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Creating Representative Test Data for High School Soccer League Tracking System



The software testing process (i.e., the BBT) consumes large amounts of data. Creating the test data is a crucial part of the testing process especially for new systems which are not in use yet. This assignment will give you an opportunity to practice creating representative test data. After completing this assignment, students will be able to: 

• Create random data from a given set of parameters 
• Create a large number of test cases to test all possibilities  
• Write a C++ program to process the data as though it were collected from a real situation. 

This assignment will be submitted into two parts (Part-A and Part-B) – a separate Code::Blocks project is required for each part. 

Problem description:

A statewide high school soccer league needs a new system for tracking teams and recording their rankings. Assume there are 5000 high schools in the state (in reality, California has the most high schools in the U.S. at 4500), each with a unique 6 digit number ID, and a name of random length(816) and char combination. For each school a team will have between 12 and 25 players, including alternates. Each player has an ability level between 1 and 50, and the mean ability level of a team’s players will be the team’s mean ability score. Each team plays against 19 other teams during a season, playing against each team twice, for a total of 38 matches. Wins and losses are tracked. At the end of the season the top 100 teams are invited to a State Tournament. League administrators want to see the results of the Season as well as statewide statistics for total number of players in the league and average number of players per team. 

On the same line as the team data, you will need to output the team’s win loss record. Losses will be represented by a negative number, the number of points lost by, between -6 and -1. Wins will be positive numbers between 1 and 6. There will be 38 randomly generated match records listed on the same line in the  “stateTeams.txt” as the team’s data. The win+loss scores will be skewed by the team’s ability level. A team with a lower ability level should have more losses than a team with a higher ability level. To do this, take the following approach: 

• Compare the current team to a 19 random teams from the list. This will require generating the teams first, then comparing a team’s mean ability score to other teams from the list to generate wins+losses. Each team will play 19 teams twice, for a total of 38 matches.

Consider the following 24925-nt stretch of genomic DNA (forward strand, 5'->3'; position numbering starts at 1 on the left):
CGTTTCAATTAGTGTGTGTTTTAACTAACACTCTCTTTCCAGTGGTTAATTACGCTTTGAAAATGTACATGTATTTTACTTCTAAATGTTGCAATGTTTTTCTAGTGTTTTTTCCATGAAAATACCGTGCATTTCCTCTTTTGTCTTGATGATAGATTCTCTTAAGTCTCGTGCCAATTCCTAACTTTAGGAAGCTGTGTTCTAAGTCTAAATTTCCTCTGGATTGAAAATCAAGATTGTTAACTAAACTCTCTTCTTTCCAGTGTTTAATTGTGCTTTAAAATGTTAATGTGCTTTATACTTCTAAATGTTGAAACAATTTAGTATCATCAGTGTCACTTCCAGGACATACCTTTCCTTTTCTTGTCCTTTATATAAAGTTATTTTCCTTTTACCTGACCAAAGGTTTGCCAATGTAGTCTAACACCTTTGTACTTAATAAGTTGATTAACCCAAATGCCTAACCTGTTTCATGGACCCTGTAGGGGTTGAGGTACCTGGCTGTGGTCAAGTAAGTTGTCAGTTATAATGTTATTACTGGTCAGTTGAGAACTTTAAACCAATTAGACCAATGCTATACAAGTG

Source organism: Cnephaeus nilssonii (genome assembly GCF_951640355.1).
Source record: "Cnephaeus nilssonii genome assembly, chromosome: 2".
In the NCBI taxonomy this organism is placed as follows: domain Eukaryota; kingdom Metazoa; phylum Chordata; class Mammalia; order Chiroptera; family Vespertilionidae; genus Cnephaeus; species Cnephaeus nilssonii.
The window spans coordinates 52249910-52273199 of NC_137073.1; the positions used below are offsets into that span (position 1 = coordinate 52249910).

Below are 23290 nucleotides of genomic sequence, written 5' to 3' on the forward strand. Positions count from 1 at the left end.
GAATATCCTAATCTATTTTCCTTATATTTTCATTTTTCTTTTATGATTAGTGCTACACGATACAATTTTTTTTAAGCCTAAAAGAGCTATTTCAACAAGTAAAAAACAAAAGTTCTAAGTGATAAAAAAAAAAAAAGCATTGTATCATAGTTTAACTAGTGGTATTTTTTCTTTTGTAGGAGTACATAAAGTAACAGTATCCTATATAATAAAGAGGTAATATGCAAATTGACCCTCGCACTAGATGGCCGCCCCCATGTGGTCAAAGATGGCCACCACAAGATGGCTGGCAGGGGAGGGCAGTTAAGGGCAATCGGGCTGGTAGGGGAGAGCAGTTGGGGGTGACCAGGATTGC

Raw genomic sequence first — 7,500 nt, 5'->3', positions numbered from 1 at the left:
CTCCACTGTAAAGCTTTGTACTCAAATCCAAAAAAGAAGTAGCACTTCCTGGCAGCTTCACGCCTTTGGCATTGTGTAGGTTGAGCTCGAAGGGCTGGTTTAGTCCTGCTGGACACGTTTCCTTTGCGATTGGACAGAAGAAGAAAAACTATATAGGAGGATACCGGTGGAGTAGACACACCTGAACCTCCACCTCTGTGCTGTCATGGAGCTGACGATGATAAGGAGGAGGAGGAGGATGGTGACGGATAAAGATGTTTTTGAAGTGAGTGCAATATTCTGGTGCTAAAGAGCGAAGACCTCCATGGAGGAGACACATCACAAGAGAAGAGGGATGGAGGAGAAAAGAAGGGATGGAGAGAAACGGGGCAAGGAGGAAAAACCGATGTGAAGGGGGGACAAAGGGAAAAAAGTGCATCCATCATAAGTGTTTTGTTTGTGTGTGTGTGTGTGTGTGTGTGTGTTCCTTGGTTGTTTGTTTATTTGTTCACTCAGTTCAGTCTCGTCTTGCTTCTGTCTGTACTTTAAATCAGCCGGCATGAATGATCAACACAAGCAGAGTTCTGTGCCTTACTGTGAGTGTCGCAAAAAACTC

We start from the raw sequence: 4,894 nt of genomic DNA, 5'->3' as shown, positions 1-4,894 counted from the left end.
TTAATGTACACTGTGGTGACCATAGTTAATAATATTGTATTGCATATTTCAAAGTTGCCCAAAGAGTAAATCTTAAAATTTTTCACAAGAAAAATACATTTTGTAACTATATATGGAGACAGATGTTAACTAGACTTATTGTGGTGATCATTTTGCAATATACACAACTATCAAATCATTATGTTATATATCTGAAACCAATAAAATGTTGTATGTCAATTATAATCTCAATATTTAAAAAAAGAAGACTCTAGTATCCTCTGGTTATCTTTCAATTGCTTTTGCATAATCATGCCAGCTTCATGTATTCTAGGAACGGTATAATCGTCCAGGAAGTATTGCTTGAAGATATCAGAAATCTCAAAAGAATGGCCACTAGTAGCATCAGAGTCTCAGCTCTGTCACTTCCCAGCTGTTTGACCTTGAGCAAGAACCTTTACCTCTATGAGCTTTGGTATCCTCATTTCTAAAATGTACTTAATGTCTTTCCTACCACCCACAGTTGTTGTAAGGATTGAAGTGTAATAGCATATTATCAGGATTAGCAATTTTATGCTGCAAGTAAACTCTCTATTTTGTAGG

• To eliminate ties, if the teams have the same mean ability score, compare the median score.  
• Higher ability will determine the winner. 
• Lower ability the loser.  
The number of points won or lost by is randomly generated. 

Submission notes for Part-A:  
• Zip the entire Code::Blocks project containing all the .cpp, .h, .cbp files and name the zipped file “”, where the cslogin is your login ID for the computers at the Department of Computer Science at ODU 

• You do not have to submit the txt file (stateTeams.txt) with your program for Part-A. This file will be deleted when the graders test your program. 

Submit the zipped file using the appropriate Blackboard link. 

Create a new project in Code Blocks. Write a C++ program which reads the stateTeams.txt you created in Part A using the appropriate data structure to manage the team data. For each Team calculate a raw win+loss score, where wins+loss equals the sum of points won or lost, and a curved rank using their median ability score to curve the data using the following formula: Rank = (Wins+Loss) / (MedianAbilityScore) * 100 
Don’t forget to use the proper number types for true division. Sort the list of teams using the following rules: 
• First sort the teams by curved rank.  
• Teams with the same curved rank will be sorted by the raw win+loss record.  
• Teams with the same curved rank and the same win+loss rank will be sorted by their MeanAbilityScore . 
• If the above is all the same, sort by whoever has the least number of players. 
Output the sorted teams by Rank, TeamID, School Name, and win+loss to a file called “results.txt”. The rank will be printed to 4 decimal places. At the end of the file, print a report containing the top 100 team IDs and School Names that will be invited to the State Tournament in two columns of id/name pairs(see example), the total number of high school players in the state, and the average number of players per team. A sample “results.txt” file will be made available in the assignment folder.

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